• in bailment contracts, that the bailee will exercise reasonable care in relation to the goods and not convert them;23
    • an obligation to co-operate in a certain way, for example the court has stated that “where in a written contract it appears that both parties have agreed that something shall be done, which cannot effectually be done unless both concur in doing it, the construction of the contract is that each agrees to do all that is necessary for the carrying out of that thing, though there may be no express words used”.24 

    Terms implied by statute include:

    • that goods will be of an acceptable quality25
    • and fit for any disclosed purpose;26
    • if goods are supplied by description, that the goods will correspond with their description;27
    • if goods are supplied by sample, demonstration or model, the goods will correspond with the sample, demonstration or model in terms of quality, state or condition;28 and
    • that due care and skill will be exercised in the performance of services.29 

    Terms implied by dealing, custom or usage

    In certain contracts, terms may be implied by virtue of trade custom or usage, or by an established course of dealing, although such implied terms are often difficult to prove. In Con-Stan Industries v Norwich Winterthur Insurance (Aust) Ltd, the High Court summarised the position in respect of implying a term by custom as follows:30 

    1. the existence of a custom or usage that will justify the implication of a term into a contract is a question of fact;31
    2. the custom or usage was so well known that it was “so notorious that everybody in the trade who enters into a contract with that usage as an implied term. It must be uniform as well as reasonable and it must have quite as much certainty as the written contract itself”32. However, it is not necessary that the custom be universally accepted;
    3. a term cannot be implied by custom if it is contradicted by an express term of the contract;33 and
    4. a person may be bound by a custom, even if they had no knowledge of it.


    It is possible to challenge the plain language of a contract on the basis that the agreement reached by the parties has been incorrectly recorded in the document. A court can rectify the problem clause to make it accord with what the parties agreed. There is a heavy onus on a party attempting to persuade a court to rectify a contract.34 


    1. Australian Broadcasting Commission v Australiasian Performing Right Association (1973) 129 CLR 99, 110.
    2. See for example, Provincial Insurance Australia Pty Ltd v Consolidated Wood Products Pty Ltd (1991) 25 NSWLR 541, 553 and 561.
    3. Codelfa Construction Pty Ltd v State Rail Authority of New South Wales (1982) 149 CLR 337, 352.
    4. Electricity Generation Corporation t/a Verve Energy v Woodside Energy Ltd [2014] HCA 7 at [35], [53].
    5. Mainteck Services Pty Ltd v Stein Heurtey SA [2014] NSWCA 184 at [71].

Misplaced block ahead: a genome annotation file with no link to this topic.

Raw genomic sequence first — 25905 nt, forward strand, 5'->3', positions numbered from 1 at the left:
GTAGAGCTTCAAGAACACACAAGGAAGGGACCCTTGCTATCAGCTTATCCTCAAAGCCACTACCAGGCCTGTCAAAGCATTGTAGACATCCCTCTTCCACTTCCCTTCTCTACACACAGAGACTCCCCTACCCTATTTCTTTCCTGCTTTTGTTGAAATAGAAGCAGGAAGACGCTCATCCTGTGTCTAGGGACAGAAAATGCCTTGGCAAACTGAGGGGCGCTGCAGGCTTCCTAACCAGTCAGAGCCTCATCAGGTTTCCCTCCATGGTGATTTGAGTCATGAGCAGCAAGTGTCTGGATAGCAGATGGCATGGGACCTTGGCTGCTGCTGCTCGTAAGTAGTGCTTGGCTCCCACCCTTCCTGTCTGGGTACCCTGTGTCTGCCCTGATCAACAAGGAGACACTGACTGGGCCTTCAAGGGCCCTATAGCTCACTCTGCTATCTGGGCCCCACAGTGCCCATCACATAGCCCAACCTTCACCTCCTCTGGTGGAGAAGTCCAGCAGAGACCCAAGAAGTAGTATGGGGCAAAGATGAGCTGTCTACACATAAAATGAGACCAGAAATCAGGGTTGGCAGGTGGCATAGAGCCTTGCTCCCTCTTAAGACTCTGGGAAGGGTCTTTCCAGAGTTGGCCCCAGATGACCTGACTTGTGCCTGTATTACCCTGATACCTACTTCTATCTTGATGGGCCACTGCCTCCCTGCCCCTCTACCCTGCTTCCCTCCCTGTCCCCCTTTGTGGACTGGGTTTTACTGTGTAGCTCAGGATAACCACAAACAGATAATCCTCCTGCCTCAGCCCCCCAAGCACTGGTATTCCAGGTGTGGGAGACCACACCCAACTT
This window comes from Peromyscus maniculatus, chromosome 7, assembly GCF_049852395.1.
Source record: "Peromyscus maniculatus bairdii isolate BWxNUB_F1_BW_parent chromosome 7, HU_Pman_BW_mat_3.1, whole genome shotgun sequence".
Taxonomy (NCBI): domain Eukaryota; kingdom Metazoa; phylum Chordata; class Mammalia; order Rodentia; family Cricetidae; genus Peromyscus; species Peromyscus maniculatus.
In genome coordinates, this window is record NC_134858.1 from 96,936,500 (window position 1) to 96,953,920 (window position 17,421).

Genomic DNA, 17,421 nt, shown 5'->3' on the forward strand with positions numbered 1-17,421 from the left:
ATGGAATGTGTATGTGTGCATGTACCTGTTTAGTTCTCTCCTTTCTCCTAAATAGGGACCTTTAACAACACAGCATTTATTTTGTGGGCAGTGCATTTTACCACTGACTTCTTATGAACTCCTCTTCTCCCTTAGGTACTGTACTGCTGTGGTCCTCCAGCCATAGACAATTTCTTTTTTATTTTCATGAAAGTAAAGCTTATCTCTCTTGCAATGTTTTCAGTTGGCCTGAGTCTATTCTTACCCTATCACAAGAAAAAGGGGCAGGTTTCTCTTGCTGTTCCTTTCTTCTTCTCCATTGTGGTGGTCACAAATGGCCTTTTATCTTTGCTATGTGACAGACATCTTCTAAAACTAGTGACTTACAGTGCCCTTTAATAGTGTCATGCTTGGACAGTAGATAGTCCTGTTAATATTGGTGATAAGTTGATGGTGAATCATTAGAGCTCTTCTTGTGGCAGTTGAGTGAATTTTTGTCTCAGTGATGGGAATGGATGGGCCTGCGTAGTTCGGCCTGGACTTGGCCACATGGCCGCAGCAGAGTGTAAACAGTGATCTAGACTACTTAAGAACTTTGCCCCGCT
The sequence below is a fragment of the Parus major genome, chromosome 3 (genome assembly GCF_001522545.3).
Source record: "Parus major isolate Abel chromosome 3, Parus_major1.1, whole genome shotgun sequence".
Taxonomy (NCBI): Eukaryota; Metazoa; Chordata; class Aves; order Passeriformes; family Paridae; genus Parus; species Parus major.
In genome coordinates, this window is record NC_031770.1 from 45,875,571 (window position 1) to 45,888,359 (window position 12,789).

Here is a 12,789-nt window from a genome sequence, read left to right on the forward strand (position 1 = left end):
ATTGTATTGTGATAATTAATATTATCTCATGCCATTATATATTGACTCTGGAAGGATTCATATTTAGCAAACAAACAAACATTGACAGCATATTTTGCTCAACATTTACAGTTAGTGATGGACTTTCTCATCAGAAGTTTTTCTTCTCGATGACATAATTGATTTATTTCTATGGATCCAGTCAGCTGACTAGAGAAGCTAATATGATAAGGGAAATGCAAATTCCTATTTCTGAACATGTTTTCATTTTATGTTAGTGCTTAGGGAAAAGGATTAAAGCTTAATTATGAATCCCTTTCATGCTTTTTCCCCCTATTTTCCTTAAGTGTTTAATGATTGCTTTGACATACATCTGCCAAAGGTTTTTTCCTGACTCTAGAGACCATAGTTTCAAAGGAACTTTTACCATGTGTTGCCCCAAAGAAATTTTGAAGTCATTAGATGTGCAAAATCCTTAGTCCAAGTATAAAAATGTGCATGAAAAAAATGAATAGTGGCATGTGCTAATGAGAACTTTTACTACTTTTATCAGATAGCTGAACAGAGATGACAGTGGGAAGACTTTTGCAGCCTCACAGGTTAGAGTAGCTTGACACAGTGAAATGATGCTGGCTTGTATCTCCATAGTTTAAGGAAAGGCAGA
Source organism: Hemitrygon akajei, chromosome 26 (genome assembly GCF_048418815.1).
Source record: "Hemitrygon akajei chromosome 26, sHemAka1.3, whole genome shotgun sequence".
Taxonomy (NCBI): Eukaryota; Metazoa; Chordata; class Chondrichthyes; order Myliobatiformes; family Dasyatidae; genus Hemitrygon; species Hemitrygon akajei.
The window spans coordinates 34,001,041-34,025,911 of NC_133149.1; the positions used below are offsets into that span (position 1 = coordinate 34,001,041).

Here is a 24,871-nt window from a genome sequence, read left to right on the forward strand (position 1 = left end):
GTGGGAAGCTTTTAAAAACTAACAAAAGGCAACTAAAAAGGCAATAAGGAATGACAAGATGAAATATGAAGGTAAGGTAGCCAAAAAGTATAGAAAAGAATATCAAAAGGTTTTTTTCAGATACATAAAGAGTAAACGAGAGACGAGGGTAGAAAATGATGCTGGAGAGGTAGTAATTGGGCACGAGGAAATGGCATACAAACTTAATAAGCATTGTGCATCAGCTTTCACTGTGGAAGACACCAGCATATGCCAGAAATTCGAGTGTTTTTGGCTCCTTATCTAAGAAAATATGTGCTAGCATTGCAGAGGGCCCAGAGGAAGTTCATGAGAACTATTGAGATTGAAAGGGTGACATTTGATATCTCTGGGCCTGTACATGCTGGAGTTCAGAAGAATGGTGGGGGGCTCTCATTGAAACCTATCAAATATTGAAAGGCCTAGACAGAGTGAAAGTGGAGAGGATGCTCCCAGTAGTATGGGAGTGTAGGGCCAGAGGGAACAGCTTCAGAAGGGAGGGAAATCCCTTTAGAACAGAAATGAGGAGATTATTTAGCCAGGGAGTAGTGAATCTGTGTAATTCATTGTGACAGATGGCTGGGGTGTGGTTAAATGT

6. Stratton Finance Pty Ltd v Webb (2014) 314 ALR 166 at [36]-[41].
    7. Fitzgerald v CBL Insurance Ltd [2014] VSC 493.
    8. Essential Beauty Franchising (WA) Pty Ltd v Pilton Holdings Pty Ltd [2014] SASC 84.
    9. Technomin Australia Pty Ltd v Xstrata Nickel Australasia Operations Pty Ltd [2014] WASCA 164
    10. [2015] HCA 37.
    11. For example, Lexis Nexis Encyclopaedic Legal Dictionary and Lexis Nexis Australia Legal Words and Phrases provide a comprehensive collection of judicially considered terms and phrases.
    12. Smith v Wilson (1832) 110 ER 266.
    13. Appleby v Pursell [1973] 2 NSWLR 879.
    14. RW Cameron & Co v L Slutzkin Pty Ltd (1923) 32 CLR 81.
    15. Cholmondeley v Clinton (1820) 2 Jac & W 1, 91.
    16. Ibid.
    17. Byrnes v Kendle (2011) 243 CLR 253, [98][99].
    18. BP Refinery (Westernport) Pty Ltd v Shire of Hastings (1978) 52 ALJR 20; Codelfa Constructions Pty Ltd v State Rail Authoity (NSW) (1982) 149 CLR 337.
    19. Hawkins v Clayton (1988) 164 CLR 539, 573.
    20. Often applied in both service and employment contracts, to the extent not regulated by or inconsistent with statutory requirements, for example; Aerial Advertising Co v Batchelors Peas Ltd (Manchester) [1938] 2 All ER 788; Greaves v Baynham Meikle [1975] 3 All ER 99;Breen v Williams (1996) 186 CLR 71; X v Commonwealth of Australia and Another [1999] HCA 0063, [31]; Wylie v the ANI Corp Ltd [2000] QCA 314, [10]-[13].
    21. Rogers v Whittaker (1992) 175 CLR 479.
    22. Robb v Green [1895] 2 QB 315 at 317; Charltons CJC Pty Ltd v Fitzgerald [2013] NSWSC 350 at [36].
    23. Smith v Weldon (1922) 30 CLR 585.
    24. Mackay v Dick (1881) 6 App Cas 251.
    25. Competition and Consumer Act 2010 (Cth) sch 2 Australian Consumer Law s 54
    26. Ibid,s 55.
    27. Ibid,s 56.
    28. Ibid,s 57
    29. Ibid,s 60
    30. Con-Stan Industries v Norwich Winterthur Insurance (Aust) Ltd (1986) 160 CLR 226, 236237.
    31. With reference to Nelson v. Dahl (1879) 12 ChD 568, 575; approved in Thornley v. Tilley (1925) 36 CLR 1, 8.
    32. Ibid.
    33. With reference to Summers v Commonwealth, 148; Rosenhain v Commonwealth Bank of Australia (1922) 31 CLR 46, 53.
    34. For further guidance see Seddon, N, Bigwood RADIUS and Ellinghaus, M, Cheshire & Fifoot Law of Contract (10 Aus ed) 12.30-12.40 and 12.53-12.54.

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    This material is current as at 27 February 2017 but does not take into account any developments to the law after that date. It is not intended to be a comprehensive review of all developments in the law and in practice, or to cover all aspects of those referred to, and does not constitute legal advice. The information provided is general in nature, and does not take into account and is not intended to apply to any specific issues or circumstances. Readers should take independent legal advice. No part of this publication may be reproduced by any process without prior written permission from Ashurst. While we use reasonable skill and care in the preparation of this material, we accept no liability for use of and reliance upon it by any person.

    The information provided is not intended to be a comprehensive review of all developments in the law and practice, or to cover all aspects of those referred to.
    Readers should take legal advice before applying it to specific issues or transactions.